A successful remote career in the time of AI
3 min read

A successful remote career in the time of AI

Today, I'll address a couple frequent questions I get in my Twitter DMs: • Are remote workers more exposed to layoffs? • Will companies replace remote workers with AI tools?


I'm Sergio Pereira, and this is the Remote Work newsletter 👋

Last week, I told you about the parts of the remote job search that you could automate, to widen your funnel and increase your chances of landing the remote job you're looking for. 

Today, I'll address a couple frequent questions I get in my Twitter DMs:

• Are remote workers more exposed to layoffs?

• Will companies replace remote workers with AI tools?

I think the broader questions there is about the future we're seeing unfold before our eyes, which contains a few novelties:

• Reduced access to funding,

• Industry-wide layoffs and smaller teams on average,

• AI tools that can replace many human tasks.


Sometimes, technology destroying jobs ends up creating more of the same jobs. As counterintuitive as it may sound, that happened over the last 50 years as ATM machines became ubiquitous.

ATM Technology created more bank teller jobs than the ones it wiped out

It became cheaper than ever to open bank branches, which led to competition in the space, with more bank branches getting opened which led to more bank teller jobs being created than those that had been destroyed.

See, more businesses got created, with smaller teams on average. Technology replaced part of the process, but businesses doubled down on human employees for the parts that couldn't be replaced, since they wanted to fuel the growth of the business in such a competitive environment. 

I see a clear parallel with software development and most digital career tracks these days. AI tools will certainly take a good part of the process, but that will make it cheaper than ever to launch tech products, which is very likely to foster more business to being created which will need to hire capable people to handle the parts of the work that AI can't do.


As a remote worker, these are 3 things I recommend to make yourself more valuable in this upcoming future work environment:

1/ Learn both business and technical skills

The greater value lies in the intersection of those. While tools will be able to handle technical tasks and transactional workflows (like the ATM dispenses cash 24/7), it will be your task to handle the nuanced and undefined parts of the work.

A solid understanding of the business, the clients and what product-market-fit looks like for that combo is key for any role, I'd say.


2/ Avoid the people management trap

In a world with increasing automation, teams will continue shrinking in average size. More % of the business world will be SMBs. As such, people with experience of managing dozens of hundreds of people will be at a disadvantage, since those people management skills will be less valuable in the new business context.

On the other hand, people in sales management roles, or products management roles, that have been close to clients and the business' revenue lines will be able to translate those skills nicely.


3/ Be active on the hiring market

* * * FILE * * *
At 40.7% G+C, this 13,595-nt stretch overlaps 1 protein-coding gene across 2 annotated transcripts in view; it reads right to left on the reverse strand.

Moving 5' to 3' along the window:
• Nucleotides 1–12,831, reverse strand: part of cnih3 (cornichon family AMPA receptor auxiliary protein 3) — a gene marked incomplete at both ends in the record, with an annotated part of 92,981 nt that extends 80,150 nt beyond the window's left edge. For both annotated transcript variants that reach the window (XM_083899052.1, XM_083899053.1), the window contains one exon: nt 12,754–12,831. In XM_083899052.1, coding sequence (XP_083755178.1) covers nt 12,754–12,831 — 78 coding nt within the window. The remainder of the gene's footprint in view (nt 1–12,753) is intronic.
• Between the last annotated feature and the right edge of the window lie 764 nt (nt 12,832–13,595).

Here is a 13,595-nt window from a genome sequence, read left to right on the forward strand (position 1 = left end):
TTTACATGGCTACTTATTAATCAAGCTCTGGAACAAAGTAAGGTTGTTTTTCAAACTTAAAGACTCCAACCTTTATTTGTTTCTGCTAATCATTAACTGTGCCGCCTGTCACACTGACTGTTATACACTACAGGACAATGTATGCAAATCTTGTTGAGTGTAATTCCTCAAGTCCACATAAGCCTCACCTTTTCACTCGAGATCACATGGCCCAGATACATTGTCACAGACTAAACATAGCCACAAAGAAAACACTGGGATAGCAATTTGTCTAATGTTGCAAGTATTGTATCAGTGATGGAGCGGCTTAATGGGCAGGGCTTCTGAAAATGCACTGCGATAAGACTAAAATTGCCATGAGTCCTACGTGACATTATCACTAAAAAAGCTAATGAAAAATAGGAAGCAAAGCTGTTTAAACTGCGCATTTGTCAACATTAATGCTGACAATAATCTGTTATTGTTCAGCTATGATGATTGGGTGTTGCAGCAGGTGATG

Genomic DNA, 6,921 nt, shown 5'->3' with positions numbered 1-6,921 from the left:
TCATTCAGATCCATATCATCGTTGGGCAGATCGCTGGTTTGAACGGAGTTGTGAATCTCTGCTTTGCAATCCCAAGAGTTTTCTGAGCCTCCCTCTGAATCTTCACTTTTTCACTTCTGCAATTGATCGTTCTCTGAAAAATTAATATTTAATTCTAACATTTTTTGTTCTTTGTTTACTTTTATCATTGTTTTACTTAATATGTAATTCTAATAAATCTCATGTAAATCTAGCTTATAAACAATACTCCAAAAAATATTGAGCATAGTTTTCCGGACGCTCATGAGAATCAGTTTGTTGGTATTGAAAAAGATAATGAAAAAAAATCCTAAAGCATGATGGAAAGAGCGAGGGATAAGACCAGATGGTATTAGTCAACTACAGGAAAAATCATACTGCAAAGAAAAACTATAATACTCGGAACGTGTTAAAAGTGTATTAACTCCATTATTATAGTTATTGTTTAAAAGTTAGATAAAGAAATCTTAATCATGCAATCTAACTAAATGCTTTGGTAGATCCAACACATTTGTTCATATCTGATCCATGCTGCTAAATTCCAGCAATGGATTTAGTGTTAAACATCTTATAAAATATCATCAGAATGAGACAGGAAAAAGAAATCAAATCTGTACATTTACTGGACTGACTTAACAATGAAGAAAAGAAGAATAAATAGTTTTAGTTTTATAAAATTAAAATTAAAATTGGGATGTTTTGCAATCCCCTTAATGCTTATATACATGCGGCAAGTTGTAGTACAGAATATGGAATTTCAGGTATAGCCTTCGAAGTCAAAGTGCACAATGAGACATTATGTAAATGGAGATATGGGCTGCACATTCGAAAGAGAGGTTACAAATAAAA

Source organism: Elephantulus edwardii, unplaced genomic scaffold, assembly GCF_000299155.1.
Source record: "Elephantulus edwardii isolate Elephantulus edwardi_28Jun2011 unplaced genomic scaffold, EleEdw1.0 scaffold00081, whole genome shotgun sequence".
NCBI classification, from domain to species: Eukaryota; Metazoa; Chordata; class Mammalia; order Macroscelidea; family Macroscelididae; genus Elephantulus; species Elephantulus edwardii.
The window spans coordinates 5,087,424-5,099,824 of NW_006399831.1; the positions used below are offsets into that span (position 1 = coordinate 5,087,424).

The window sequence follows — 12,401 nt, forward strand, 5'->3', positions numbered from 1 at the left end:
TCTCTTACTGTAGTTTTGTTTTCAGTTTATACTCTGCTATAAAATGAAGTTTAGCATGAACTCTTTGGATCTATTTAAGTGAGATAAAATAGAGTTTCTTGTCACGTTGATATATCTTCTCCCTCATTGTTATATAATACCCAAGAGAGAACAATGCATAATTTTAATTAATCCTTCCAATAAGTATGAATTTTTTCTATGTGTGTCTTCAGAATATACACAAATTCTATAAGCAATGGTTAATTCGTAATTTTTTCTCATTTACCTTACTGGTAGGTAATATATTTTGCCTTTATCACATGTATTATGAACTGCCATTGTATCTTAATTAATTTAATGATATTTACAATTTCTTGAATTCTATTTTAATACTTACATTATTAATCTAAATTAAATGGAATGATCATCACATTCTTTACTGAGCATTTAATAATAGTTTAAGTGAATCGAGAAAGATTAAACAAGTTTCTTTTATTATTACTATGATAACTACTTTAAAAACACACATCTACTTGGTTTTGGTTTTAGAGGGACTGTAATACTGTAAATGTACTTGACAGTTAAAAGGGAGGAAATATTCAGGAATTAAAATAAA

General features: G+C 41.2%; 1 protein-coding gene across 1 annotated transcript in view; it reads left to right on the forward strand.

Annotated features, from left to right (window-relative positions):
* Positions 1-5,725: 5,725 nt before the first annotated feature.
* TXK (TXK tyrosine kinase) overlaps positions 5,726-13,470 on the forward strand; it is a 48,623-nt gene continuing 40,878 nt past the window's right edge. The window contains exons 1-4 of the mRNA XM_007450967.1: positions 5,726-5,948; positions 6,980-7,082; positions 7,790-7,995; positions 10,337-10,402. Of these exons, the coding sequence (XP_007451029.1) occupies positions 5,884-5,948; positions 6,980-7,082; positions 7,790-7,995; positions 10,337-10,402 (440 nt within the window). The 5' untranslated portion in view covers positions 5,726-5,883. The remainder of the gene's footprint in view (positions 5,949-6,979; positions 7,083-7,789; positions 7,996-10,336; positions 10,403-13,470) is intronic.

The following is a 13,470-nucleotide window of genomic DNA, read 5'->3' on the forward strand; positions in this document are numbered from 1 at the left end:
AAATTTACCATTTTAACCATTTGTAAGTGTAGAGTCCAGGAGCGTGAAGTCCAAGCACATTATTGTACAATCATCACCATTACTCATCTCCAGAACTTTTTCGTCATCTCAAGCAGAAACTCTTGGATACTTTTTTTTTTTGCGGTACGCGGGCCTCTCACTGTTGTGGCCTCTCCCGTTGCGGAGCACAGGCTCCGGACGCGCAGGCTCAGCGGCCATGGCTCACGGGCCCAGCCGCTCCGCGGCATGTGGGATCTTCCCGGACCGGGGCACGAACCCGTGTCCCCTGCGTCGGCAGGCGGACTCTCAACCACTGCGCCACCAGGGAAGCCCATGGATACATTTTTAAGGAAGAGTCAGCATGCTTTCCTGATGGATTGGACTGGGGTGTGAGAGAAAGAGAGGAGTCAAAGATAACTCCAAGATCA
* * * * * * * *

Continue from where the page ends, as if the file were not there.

With layoffs across the industry, and new startups getting created every day, it's more important than ever to have constant footing in the jobs market. On one hand, it important to understand what skills and experiences are being valued by employers.

But more importantly, going to interviews on a frequent basis builds a sense of anti-fragility. That's the flip side of the anxiety triggered by layoff announcements. Fortunately, AI can help there too. Tools like the Jobs Copilot can automate the boring repetitive tasks of searching for job openings and applying to them, so you focus only on the interviews.

With all this in mind, let's address those initial questions:

• Are remote workers more exposed to layoffs?

Well, no one is safe from layoffs. Big companies will decrease their headcount, and I'd expect that to continue happening throughout 2024, unfortunately. That will hit remote workers, just like office-based employees. If anything, those with contractor agreements could be hit more than their colleagues with local employment contracts.

• Will companies replace remote workers with AI tools?

Companies will continually seek profit. That has meant replacing expensive US-based employees for remote workers across LATAM, Europe and Asia for the recent years, and will continue to happen (thus the popularity of location-indexed salaries). Once there are AI tools that will do parts of the job for a cheaper price, it's likely that many companies will adopt those too.

I hope the ATM example showed you that there's another way to look at these market dynamics, way beyond just getting anxious about losing your job. In fact, there are many great opportunities out there, including thousands of companies hiring remote roles, just like I'm seeing from the members of the Remote Jobs Braintrust. If you're looking for a new remote job go ahead and join us for the February cohort.


Thanks for reading this newsletter until the end. You can read all past editions here. Make sure to share it with your friends and colleagues so they can read it too.

See you next Friday,

Sergio Pereira, 
Startup CTO & Remote Work Lover

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